The Barnum effect is generally manifested in areas such as astrology, clairvoyance, graphology, mentalism and fortune-telling. Although this bias does not usually have significant consequences, it can be exploited (dishonestly or not) to manipulate others, to prompt subscription to paid analyses or services, or to promote adherence to projects and beliefs. More subtly, the Barnum effect can also be exploited in the marketing and advertising industry. If consumers recognize themselves in the description of the "kind of people" who would benefit from a product, or if they recognize their situation in that of a "specific problem" for which it is possible to buy a solution, then they are more likely to buy into, and to be loyal to, that company or product. Thus, through the Barnum effect, the same generic description, written in such a way as to appear specific to the majority of people, can engender the wide acceptance by a large number of consumers at the same time.

Thoughts on how to act in light of this bias

  • When you find yourself believing dubious information about your personality traits, take a step back and wonder if that information would as easily apply to many other people.

  • Before making a major decision based on an analysis that we think is precise and personalized, check its scientific foundations and question the intentions of people who could have an interest (political, monetary, etc.) in making us adhere to their discourse.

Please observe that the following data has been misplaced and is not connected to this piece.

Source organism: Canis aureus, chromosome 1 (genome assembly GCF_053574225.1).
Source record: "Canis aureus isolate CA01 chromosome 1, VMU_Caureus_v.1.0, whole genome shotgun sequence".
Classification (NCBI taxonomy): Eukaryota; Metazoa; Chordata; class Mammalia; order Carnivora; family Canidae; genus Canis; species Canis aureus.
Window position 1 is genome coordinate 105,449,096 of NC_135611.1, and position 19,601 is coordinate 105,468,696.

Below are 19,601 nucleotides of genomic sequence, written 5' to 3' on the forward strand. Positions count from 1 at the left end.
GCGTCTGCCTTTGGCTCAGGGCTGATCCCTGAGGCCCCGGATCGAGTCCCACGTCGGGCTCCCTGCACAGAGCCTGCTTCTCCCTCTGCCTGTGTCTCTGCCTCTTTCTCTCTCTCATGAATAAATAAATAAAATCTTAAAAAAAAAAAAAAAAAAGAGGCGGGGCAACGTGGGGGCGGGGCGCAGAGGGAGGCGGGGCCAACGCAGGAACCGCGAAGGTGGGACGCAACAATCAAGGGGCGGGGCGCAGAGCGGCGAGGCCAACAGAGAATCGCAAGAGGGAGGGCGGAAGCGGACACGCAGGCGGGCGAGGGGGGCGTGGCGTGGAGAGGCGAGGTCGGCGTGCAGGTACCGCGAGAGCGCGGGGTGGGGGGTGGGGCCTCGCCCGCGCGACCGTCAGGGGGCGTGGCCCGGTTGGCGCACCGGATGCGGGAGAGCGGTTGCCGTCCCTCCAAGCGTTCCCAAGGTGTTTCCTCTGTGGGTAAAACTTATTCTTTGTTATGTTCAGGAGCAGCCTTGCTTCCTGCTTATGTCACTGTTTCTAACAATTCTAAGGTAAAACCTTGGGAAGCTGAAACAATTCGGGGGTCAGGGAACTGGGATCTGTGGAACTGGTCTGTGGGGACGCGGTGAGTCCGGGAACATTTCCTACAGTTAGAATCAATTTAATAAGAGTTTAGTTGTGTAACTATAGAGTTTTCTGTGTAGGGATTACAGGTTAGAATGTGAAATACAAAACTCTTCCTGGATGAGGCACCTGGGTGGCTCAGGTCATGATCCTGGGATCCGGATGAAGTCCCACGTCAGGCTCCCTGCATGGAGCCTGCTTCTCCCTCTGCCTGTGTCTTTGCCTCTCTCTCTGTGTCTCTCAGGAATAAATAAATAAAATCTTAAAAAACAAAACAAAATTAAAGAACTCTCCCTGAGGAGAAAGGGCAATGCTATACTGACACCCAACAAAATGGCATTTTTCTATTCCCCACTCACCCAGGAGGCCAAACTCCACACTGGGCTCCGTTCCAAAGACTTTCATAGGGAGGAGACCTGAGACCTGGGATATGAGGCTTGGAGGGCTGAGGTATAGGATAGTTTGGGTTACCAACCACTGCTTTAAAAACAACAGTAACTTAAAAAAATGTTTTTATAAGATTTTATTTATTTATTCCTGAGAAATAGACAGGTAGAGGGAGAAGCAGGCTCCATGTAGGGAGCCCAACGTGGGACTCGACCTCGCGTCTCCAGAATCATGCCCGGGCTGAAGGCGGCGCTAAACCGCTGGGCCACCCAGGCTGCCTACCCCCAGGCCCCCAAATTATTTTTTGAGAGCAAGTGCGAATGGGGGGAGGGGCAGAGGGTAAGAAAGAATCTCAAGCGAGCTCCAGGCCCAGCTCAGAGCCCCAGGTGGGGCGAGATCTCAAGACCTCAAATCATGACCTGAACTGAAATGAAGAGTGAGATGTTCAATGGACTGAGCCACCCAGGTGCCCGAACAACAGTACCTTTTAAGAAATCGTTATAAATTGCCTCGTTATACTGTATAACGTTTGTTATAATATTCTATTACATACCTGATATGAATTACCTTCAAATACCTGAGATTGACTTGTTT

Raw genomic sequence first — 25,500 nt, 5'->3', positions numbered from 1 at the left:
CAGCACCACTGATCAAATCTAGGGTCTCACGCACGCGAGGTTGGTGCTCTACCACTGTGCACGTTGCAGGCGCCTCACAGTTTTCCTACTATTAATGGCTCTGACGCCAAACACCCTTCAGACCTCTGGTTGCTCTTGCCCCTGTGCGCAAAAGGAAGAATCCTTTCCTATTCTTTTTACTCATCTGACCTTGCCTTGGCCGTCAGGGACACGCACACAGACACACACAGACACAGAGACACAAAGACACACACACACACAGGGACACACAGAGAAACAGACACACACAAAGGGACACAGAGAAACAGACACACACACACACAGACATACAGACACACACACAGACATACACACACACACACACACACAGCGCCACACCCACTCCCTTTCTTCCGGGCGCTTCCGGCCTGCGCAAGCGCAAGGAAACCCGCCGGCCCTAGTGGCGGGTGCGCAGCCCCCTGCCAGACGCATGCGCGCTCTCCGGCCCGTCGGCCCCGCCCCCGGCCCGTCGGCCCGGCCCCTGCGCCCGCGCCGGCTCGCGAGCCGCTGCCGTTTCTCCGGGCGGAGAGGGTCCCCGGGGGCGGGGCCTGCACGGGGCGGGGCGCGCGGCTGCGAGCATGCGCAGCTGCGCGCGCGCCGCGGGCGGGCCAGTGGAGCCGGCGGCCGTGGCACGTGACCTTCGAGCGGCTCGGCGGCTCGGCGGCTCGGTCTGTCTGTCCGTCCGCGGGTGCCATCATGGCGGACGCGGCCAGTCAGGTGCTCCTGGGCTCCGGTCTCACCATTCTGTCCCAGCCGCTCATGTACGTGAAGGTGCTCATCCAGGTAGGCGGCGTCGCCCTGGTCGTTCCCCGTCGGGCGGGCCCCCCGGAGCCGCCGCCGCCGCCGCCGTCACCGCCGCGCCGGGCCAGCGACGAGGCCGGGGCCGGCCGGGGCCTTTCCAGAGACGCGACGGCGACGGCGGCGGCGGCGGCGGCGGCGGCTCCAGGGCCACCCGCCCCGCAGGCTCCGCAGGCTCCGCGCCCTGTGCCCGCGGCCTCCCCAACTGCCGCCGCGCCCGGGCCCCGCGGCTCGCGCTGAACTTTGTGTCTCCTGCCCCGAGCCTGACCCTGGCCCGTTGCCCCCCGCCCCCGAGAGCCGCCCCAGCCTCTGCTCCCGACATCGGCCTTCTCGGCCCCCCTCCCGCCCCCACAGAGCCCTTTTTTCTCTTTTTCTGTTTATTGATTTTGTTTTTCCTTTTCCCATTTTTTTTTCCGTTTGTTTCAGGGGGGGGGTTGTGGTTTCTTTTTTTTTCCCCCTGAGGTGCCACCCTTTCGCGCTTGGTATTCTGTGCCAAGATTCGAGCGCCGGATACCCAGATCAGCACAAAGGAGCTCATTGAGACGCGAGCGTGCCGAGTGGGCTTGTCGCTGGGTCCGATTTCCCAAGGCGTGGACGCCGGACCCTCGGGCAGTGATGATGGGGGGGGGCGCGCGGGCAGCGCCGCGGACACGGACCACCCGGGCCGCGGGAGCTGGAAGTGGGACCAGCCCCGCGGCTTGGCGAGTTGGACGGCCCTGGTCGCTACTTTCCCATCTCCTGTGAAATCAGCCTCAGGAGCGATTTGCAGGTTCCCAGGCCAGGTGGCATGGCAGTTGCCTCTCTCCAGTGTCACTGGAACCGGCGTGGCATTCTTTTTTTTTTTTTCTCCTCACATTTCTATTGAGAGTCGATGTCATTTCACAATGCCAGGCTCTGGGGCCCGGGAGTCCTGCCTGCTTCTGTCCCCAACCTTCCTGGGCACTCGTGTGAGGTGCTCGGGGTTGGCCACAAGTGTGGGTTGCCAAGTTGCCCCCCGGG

How is this bias measured?

This bias was demonstrated by the American psychologist B. Forer in 1948 [3], during an experiment on his students. After giving them a personality test to complete, he gave each one a personalized individual analysis and asked them to rate its accuracy on a scale of 0 (poor) to 5 (excellent). A strong mean of 4.26 was obtained. However, the portrait, created from different horoscopes, was in fact identical for all participants. This experiment has since been repeated many times, with consistently similar results [4]. It has been found that the assessment of the relevance of the profile increases if the person is convinced that the analysis is personalized [4].

This bias is discussed in the scientific literature:


This bias has social or individual repercussions:


This bias is empirically demonstrated:



[1] Furnham, Adrian & Sandra Schofield (1987). Accepting personality test feedback: A review of the Barnum effect. Current Psychology 6(2): 162-178.

[2] Ulrich, Roger E., Thomas J. Stachnik & N. Ransdell Stainton(1963). Student acceptance of generalized personality interpretations. Psychological Reports 13(3): 831-834.

[3] Forer, Bertram R. (1949). The fallacy of personal validation: a classroom demonstration of gullibility. The Journal of Abnormal and Social Psychology 44(1): 118.

[4] Dickson, D. H. & Ivan W. Kelly (1985). The ‘Barnum Effect’ in personality assessment: A review of the literature. Psychological Reports57(2): 367-382.

[5] Fichten, Catherine S. & Betty Sunerton (1983). Popular horoscopes and the “Barnum effect”. The Journal of Psychology 114(1): 123-134.


Individual level, Representativeness heuristic, Availability heuristic, Need for self-esteem, Need for cognitive closure

Related biases


Charlotte Remy, PhD candidate in medical physics at the Université de Montréal.

Translated from French to English by Susan D. Renaud.

How to cite this entry

Remy, C. (2021). Barnum effect. In C. Gratton, E. Gagnon-St-Pierre & E. Muszynski (Eds.). Shortcuts: A Handy guide to cognitive biases Vol. 4. Online: